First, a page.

Like Frank Abanagle in the movie Catch Me If You Can, we’re used to the occasional story of a layperson who pretends to be a doctor or a pilot, but what about a sign language interpreter? The Telegraph (12/11/2013) reported that at Nelson Mandela’s recent memorial service in Johannesburg, things were not what they seemed to be. The man standing behind Barak Obama and making gestures was not a sign language interpreter, but a fraud.
Thamsanqa Jantjie was not signing in South African sign language or any other known sign languages. Bruno Druchen, the national director of the Deaf Federation of South Africa said to the Associated Press, “there was no meaning in what he used his hands for”. It was further revealed that Jantjie has a history of passing himself off as a fake sign language interpreter. He had “interpreted” at an event held last year with the South African President Jacob Zuma in attendance. A bemused audience member recorded his performance and submitted it to the Deaf Federation. The organization analyzed the tape and lodged a complaint with the government. This didn’t stop Jantjie from performing at Mandela’s memorial.
Incredibly, he’s not the only one to pull such a rort. Apparently, fake sign language interpretation is a common scam in South Africa. These frauds tend to learn a few signs, perhaps because they have a person who is hearing-impaired in their family. Then they pass themselves off as “experts”, taking advantage of people in the deaf community. The people hiring these “interpreters” simply don’t know sign language and don’t test them.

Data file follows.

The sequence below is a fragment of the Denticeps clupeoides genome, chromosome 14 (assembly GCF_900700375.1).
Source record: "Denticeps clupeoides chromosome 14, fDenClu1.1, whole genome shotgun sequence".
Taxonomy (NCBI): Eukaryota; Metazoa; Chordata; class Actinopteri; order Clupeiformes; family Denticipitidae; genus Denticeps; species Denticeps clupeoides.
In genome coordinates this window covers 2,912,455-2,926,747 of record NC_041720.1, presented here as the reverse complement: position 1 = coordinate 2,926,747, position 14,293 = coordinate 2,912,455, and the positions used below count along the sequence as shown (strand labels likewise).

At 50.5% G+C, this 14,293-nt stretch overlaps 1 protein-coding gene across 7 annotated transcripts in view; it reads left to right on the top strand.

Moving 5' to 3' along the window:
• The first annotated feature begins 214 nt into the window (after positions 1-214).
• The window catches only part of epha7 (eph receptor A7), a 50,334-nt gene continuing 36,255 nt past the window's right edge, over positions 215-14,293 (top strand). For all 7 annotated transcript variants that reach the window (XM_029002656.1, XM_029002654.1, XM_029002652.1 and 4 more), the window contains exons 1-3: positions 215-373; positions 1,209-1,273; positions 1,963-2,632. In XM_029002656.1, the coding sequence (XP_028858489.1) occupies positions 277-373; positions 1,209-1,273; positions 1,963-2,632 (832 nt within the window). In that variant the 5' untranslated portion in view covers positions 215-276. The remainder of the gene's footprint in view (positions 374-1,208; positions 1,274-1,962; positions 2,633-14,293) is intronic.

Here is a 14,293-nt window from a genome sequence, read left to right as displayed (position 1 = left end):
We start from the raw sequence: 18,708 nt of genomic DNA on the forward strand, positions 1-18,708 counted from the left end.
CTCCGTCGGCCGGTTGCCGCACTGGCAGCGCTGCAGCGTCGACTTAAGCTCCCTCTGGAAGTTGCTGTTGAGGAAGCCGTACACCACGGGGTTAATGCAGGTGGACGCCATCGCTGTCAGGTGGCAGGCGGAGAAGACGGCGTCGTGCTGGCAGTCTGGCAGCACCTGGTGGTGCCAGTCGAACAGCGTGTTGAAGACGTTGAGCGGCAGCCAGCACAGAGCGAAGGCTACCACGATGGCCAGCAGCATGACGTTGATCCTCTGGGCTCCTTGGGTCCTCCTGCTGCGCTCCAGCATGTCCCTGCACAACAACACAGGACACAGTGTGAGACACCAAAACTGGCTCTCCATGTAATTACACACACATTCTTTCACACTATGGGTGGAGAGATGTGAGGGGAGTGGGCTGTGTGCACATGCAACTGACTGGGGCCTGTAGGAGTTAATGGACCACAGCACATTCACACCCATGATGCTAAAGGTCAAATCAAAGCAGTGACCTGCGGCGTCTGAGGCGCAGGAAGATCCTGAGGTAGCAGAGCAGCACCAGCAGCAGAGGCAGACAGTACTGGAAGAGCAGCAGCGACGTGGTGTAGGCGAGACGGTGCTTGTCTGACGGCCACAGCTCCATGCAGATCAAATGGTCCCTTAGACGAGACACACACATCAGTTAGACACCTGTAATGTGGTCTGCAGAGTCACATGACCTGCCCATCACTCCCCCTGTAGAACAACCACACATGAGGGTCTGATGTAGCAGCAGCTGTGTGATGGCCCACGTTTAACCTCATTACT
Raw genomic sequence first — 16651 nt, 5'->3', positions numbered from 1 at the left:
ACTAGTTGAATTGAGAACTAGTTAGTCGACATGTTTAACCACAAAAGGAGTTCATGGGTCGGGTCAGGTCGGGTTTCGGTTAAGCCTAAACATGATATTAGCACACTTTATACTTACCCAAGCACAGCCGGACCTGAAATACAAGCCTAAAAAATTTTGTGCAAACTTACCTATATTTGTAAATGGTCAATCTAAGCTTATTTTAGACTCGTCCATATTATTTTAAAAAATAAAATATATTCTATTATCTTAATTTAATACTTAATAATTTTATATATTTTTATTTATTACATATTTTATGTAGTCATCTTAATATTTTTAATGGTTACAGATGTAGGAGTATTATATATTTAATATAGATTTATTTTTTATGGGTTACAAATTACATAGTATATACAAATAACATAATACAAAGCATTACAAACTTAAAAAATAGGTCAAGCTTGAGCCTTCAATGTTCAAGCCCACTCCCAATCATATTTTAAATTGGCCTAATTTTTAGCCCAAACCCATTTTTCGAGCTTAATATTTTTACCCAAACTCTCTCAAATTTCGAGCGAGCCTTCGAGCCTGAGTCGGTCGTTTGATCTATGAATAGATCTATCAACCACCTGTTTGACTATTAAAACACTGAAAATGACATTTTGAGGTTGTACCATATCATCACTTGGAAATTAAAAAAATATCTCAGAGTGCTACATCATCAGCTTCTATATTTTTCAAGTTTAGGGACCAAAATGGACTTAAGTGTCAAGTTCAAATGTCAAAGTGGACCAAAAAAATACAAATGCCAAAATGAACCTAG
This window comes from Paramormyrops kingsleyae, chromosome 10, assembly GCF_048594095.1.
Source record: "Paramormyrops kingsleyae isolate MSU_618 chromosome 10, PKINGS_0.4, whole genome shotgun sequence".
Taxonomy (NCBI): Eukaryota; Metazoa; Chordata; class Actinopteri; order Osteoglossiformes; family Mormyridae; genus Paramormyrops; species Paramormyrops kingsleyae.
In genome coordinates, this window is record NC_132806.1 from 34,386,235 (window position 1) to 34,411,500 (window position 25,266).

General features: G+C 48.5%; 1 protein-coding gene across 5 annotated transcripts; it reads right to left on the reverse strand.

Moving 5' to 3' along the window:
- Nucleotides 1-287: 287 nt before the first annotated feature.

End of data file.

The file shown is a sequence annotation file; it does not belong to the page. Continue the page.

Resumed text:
Sign language interpretation is a tough job as the signers must translate and interpret simultaneously. In watching the video, Jantjie’s signing is not typical of sign interpretation. Sign language is a highly visual language and the facial expressions of interpreters are usually highly animated. (Compare the performance given by Lydia Callis during New York City Mayor Bloomberg’s following Hurricane Sandy.) Interpreters usually use lip movements too, to supplement the sign language. In contrast, Jantjie’s face remains expressionless.
Jantjie simply wasn’t saying anything comprehensible. His gestures came closest to the signs for “running horse”, “friend” or “beyond”, but in no way did they resemble the three hours of speeches. Body movements are also a part of the grammar of the various sign languages of the world. However, Jantjie wasn’t using sign language because there was no structure to his movements. It was gibberish. In this way, his acting is the sign language equivalent of speaking in tongues. Even laypeople have commented that it doesn’t look like Jantjie was using sign language. It looks like he’s voguing.
Since the event, Jantjie has argued that he had studied sign language interpretation at a school in Cape Town and has performed many other jobs, without any complaints. He also admitted that he suffers from schizophrenia and has been violent in the past. Jantjie claims that he has no recollection of his performance, but he has also said that during the event he hallucinated that angels were entering the stadium.
NPR. 12/11/2013. “Interpreter For Deaf At Mandela Event Called Fake”. http://www.npr.org/templates/story/story.php?storyId=250137906
Okrent, Arika. Why do sign language interpreters look so animated? http://mentalfloss.com/article/12964/why-do-sign-language-interpreters-look-so-animated
Sengupta, Kim. The Telegraph 12/11/2013. Nelson Mandela memorial: ‘Bogus’ interpreter made mockery of Barack Obama’s tribute”.
TPM News. “Mandela Interpreter With Violent Past Says He Was Hallucinating Angels, Company Owners Have ‘Vanished’”. http://talkingpointsmemo.com/news/south-africa-says-it-was-a-mistake-to-hire-mandela-interpreter-company-owners-have-vanished